Why talk to a therapist?
George*, an elderly man in his seventies, struggling to cope with the sudden death his wife, had been urged to come to therapy by his family. After taking his details, I asked him how he felt about seeing a therapist. He started by saying ‘I’m not sure why I’m here. Everyone thinks I need therapy, but I think I’m all right. I’ve talked to lots of people about it and I don’t see how talking to one more person is going to make any difference to the way I feel.’
It was important that the reason George agreed to continue with the session was for himself and not to placate anyone else. Once I’d explored this with him and was satisfied that he was happy to go ahead despite not being convinced of its efficacy, I explained to George why speaking to a therapist is different to talking to family, friends, GP’s, nurses, neighbours or anyone else who may listen to his difficulties.
What follows is a longer version of what I shared with George on why seeing a therapist can provide you with a different level of support:
Impartiality – this is a unique aspect of speaking to a professional therapist. They usually don’t know you or anyone else involved in your life. This means they have no axe to grind; have no opinions on who said what to whom; are not triggered emotionally by anything you might say about someone; won’t feel got at or put upon; and they won’t react defensively – even if you tell them off!
Being non-judgemental – In our day-to-day conversations we make judgements all the time – some of which will be negative. A trained therapist will listen to what you have to say without passing judgement. This means they won’t tell you that you’re wrong to feel what you feel or think what you think, or that what you think or feel is bad, unacceptable, weird, or stupid. They will accept what you tell them and know that whatever you say or do, you are doing your best under the circumstances to keep yourself safe from feeling bad about yourself.
Guidance – this is different from advice. Family, friends, colleagues, the man in the local shop, the woman on the bus, will all offer advice when you tell them your worries or problems. Although well-meaning, it will usually be based on their own experiences (or those of someone they know or who knows someone they know…). A therapist would never give advice, but they will offer guidance. Think of a therapist as your co-driver – they point out obstacles in your path, suggest other possible routes, maybe even get you to take a pit-stop so you can assess your progress - but you’re the one in the driving seat, you have control of the steering wheel, gears, and brakes.
Positive regard – your therapist considers your well-being and self-esteem to be paramount. They won’t flatter you to make you think well of them, or to get something from you. They will tell you how well you’re doing; point out your strengths and positive qualities; give you encouragement if things get difficult; remind you of how far you’ve come and of the courage it may have taken for you to face your fears. If they do feel a challenge might be helpful, it will be done with respect and compassion.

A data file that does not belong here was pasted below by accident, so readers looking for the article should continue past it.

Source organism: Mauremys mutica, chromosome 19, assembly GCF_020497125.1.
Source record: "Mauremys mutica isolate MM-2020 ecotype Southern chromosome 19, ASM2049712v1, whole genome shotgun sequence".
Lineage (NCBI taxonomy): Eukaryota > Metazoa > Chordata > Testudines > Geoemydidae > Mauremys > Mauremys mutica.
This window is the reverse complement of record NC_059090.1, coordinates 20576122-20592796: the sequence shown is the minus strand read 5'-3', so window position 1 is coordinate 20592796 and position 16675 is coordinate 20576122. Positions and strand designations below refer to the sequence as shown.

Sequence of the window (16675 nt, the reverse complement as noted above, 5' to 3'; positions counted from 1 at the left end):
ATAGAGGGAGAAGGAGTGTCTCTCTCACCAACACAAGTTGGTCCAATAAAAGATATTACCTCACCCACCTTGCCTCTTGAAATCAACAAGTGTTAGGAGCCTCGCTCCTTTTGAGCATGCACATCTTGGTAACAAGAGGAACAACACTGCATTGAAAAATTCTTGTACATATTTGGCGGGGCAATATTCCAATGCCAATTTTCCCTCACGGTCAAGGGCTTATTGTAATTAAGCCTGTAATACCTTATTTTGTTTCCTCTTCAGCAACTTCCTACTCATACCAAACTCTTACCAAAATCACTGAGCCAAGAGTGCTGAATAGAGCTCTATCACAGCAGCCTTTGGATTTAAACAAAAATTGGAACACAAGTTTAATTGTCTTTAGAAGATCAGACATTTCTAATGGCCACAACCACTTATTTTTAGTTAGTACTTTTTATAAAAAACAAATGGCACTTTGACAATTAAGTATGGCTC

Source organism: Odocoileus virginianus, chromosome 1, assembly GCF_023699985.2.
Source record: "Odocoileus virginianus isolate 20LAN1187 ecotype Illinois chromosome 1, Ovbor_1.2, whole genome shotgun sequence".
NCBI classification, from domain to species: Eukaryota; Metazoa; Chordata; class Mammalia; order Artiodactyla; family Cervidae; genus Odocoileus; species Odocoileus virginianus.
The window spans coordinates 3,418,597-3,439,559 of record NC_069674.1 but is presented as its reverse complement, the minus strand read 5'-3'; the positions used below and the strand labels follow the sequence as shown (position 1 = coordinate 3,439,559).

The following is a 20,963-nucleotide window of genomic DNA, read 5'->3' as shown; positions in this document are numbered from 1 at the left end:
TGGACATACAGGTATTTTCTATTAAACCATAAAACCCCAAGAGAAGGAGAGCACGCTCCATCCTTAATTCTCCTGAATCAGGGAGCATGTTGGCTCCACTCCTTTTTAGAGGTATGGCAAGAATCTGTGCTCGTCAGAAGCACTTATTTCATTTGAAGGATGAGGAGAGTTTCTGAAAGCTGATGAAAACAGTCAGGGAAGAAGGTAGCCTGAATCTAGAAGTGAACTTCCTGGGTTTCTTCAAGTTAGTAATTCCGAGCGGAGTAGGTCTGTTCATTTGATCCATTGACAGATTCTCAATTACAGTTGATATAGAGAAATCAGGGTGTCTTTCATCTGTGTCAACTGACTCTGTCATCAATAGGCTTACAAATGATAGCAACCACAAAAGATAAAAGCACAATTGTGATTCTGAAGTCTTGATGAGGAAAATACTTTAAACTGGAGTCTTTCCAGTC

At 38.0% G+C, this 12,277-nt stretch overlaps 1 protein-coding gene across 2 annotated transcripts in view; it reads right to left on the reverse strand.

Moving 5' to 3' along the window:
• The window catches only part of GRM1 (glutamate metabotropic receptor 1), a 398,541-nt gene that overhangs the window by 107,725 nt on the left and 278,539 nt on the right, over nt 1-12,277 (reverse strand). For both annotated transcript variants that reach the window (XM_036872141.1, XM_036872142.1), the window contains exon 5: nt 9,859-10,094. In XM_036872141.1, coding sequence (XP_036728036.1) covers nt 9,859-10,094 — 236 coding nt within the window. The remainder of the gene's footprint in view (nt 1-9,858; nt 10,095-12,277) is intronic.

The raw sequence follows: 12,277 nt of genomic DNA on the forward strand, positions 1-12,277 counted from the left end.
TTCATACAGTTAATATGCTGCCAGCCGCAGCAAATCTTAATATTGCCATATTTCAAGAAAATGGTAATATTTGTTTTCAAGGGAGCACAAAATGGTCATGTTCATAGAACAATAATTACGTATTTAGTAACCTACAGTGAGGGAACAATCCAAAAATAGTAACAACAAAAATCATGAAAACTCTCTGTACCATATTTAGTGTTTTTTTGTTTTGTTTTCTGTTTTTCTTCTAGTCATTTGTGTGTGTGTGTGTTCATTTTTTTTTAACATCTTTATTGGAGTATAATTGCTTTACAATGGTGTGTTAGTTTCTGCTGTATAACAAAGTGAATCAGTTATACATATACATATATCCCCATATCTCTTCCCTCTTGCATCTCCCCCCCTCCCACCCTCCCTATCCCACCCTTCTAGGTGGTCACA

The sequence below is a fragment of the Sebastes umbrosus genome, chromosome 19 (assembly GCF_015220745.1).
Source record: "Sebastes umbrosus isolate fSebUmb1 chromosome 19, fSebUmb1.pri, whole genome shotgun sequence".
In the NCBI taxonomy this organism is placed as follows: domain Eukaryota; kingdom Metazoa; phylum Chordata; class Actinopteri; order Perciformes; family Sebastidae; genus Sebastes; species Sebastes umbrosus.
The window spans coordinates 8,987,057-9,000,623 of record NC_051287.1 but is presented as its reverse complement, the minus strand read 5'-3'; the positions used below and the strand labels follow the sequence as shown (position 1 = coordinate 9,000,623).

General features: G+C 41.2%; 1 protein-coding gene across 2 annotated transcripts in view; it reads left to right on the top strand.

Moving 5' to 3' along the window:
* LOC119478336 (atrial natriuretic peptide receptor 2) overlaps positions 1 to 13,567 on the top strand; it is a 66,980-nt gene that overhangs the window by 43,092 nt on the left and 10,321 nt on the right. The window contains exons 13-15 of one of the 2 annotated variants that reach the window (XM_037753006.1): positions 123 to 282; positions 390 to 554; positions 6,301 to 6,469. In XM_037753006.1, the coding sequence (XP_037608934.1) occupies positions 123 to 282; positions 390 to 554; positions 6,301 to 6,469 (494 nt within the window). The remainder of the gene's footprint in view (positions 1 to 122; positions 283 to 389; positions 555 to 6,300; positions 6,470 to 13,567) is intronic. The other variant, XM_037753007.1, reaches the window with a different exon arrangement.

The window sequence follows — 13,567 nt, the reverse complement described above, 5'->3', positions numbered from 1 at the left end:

Empathic listening – the quality of listening is very different when someone like a therapist is doing it. With someone who is trained in attentive listening, what you get is something very different to speaking to someone who butts in to tell you about themselves, looks over your shoulder to see who else is around, whose eyes glaze over as they go off into a daydream, or who stifles a yawn. With a good therapist, you know you’ve been heard and not just listened to; you know they have been very carefully following what you’ve been telling them, and have paid attention to the important points that might need attending to more carefully.
When I’d finished explaining some of this to George, he nodded good-naturedly, but I could tell he still wasn’t convinced; which was fine, as I wasn’t about to try to talk him into staying or coming back for more sessions. We continued, and he told me all about what had happened around the time of his wife’s and how he’d been feeling since then. He told me of his frustration with certain aspects of the medical system, and with his grief over the loss of his companion and best friend of over fifty years.
I sat and listened to his story, occasionally asking for clarification if I hadn’t understood something, or reflecting on his words and the feelings they may have been conveying. At the end of his session, George thanked me for my time and for listening to him so patiently. He reported that he felt a weight had been lifted, and would very much like to come back again to do ‘some more talking’.
On ending her therapy with me, another client Alice*, summed the role of a therapist up perfectly:
Thank you for staying calmly through a few of my darkest days.
Thank you for waiting patiently for me to find my way.
Thank you for listening quietly.
Thank you for guiding gently.
Thank you for your clarity, your wisdom, and your truth.
Thank you for your humanity.
Thank you for being you.
(*Names have been changed to maintain confidentiality.)